Skip to Content


Won't lecture capture reduce attendance in class?

Won't lecture capture reduce attendance in class?

Numerous studies have looked into the link between lecture capture and attendance. Some, like Nordmann, Calder, Bishop, Irwin & Comber (2017), found “no evidence for a negative effect of recording use, or that attendance and recording use were related” while others such as Edwards & Clinton (2018), found that the “availability of lecture capture is associated with a drop in attendance”. It should be noted that the latter study was over a three-lecture setting, while the former was a four-year study.

What most studies agree on, however, is that:

  • Attendance is key to high attainment – thus, reliance by students wholly on recorded lectures rather than attending live, is detrimental to grades. Students should still be encouraged to attend in order to gain the best learning experience at the university;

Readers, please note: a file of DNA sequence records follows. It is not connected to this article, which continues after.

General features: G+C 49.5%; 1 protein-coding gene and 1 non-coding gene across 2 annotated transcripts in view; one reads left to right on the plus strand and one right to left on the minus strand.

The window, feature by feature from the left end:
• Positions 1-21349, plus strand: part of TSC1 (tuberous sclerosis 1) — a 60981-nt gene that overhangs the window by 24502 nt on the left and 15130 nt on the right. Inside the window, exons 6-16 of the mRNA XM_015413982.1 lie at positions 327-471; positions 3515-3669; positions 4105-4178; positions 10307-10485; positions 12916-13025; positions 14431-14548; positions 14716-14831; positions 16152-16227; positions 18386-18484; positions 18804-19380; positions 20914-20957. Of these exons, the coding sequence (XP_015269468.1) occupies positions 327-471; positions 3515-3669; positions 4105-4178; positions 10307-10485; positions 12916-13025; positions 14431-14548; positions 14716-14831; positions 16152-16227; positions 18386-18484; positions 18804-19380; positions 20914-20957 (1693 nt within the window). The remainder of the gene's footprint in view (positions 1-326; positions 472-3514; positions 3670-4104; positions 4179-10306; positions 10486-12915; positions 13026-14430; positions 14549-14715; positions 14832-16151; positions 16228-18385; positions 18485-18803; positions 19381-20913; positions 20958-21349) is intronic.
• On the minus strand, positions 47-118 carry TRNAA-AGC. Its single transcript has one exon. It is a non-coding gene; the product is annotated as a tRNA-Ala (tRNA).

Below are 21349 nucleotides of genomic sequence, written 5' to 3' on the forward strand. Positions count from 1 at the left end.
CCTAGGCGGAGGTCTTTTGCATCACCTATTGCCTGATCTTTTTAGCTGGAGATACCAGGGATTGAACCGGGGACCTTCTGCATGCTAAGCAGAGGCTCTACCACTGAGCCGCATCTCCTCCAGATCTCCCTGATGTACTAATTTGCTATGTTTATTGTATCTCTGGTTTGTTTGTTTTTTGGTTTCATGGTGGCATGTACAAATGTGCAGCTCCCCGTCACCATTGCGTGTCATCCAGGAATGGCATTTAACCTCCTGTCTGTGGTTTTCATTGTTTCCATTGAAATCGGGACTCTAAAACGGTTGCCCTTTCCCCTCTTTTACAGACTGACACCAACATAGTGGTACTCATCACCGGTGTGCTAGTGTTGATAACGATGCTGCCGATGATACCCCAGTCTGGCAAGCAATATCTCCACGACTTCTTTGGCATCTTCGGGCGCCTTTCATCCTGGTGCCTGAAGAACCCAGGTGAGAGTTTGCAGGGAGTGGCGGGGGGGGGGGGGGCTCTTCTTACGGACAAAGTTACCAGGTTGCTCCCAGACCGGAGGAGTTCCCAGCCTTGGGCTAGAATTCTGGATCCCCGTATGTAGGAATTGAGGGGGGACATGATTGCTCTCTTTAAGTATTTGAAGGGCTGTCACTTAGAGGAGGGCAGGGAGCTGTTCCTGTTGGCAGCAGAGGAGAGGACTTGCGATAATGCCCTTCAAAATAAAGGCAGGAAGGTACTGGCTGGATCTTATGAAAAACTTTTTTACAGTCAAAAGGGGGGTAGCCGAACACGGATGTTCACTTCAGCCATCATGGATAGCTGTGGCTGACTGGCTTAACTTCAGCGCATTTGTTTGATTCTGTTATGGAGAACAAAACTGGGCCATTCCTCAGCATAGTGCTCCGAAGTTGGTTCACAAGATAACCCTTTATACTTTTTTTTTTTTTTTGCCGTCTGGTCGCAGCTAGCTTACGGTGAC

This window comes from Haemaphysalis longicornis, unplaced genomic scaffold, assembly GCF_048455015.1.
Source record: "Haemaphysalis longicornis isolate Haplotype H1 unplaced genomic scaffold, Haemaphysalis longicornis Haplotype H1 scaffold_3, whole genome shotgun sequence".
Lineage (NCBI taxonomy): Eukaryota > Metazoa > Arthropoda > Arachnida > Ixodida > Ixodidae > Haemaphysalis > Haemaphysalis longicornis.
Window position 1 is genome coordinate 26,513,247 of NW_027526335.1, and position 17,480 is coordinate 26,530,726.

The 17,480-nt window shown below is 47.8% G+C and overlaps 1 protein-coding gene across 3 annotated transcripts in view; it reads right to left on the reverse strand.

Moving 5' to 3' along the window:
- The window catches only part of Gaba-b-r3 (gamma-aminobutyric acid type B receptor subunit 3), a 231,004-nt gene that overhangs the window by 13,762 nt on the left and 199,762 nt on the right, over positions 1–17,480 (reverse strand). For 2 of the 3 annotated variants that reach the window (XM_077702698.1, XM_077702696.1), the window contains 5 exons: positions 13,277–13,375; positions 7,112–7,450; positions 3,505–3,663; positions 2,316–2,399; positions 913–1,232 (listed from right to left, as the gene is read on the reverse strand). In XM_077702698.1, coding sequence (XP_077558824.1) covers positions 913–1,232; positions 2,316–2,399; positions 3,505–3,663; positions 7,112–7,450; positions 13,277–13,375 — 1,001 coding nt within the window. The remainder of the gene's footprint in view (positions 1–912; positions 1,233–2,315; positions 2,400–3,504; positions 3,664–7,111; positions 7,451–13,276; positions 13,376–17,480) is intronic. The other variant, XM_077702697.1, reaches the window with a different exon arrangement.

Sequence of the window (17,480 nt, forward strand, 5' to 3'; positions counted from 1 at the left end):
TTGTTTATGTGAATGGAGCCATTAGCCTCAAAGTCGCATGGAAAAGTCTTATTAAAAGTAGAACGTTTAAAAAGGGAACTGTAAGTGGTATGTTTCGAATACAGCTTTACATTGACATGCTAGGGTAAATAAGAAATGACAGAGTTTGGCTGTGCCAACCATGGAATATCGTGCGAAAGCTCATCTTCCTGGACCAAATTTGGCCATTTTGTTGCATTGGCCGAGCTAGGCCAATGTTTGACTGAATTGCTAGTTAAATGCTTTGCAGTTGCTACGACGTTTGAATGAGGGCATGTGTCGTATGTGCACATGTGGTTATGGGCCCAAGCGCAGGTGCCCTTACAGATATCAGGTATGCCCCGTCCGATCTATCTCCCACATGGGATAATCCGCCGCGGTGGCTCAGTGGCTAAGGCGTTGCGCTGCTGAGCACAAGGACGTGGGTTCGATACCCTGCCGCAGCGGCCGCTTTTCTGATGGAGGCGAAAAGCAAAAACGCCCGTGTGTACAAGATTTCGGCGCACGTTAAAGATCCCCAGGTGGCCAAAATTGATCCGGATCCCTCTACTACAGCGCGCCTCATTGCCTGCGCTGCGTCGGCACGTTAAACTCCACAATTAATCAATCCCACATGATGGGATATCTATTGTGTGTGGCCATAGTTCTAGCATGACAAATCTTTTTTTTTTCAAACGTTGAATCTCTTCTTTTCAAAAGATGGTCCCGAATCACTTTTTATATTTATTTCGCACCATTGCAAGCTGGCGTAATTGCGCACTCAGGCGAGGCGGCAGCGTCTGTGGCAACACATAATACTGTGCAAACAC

• There are far more benefits to be considered in lecture capture and (related topics such as blended learning) rather than the binary issue of attendance. Such as:
    • Far increased accessibility for those with hearing, vision and learning difficulties, as well as those with physical disabilities which may preclude them from classes.
    • Enhanced ability for students to revise the subject by review lectures later during term, or before exams.


Nordmann, Emily & McGeorge, Peter. (2018). Lecture capture in higher education: time to learn from the learners.

Edwards, M.R. & Clinton, M.E. High Educ (2018). A study exploring the impact of lecture capture availability and lecture capture usage on student attendance and attainment.

 Return to top 

  • Last updated

  • Category

    IT Support
  • Service Area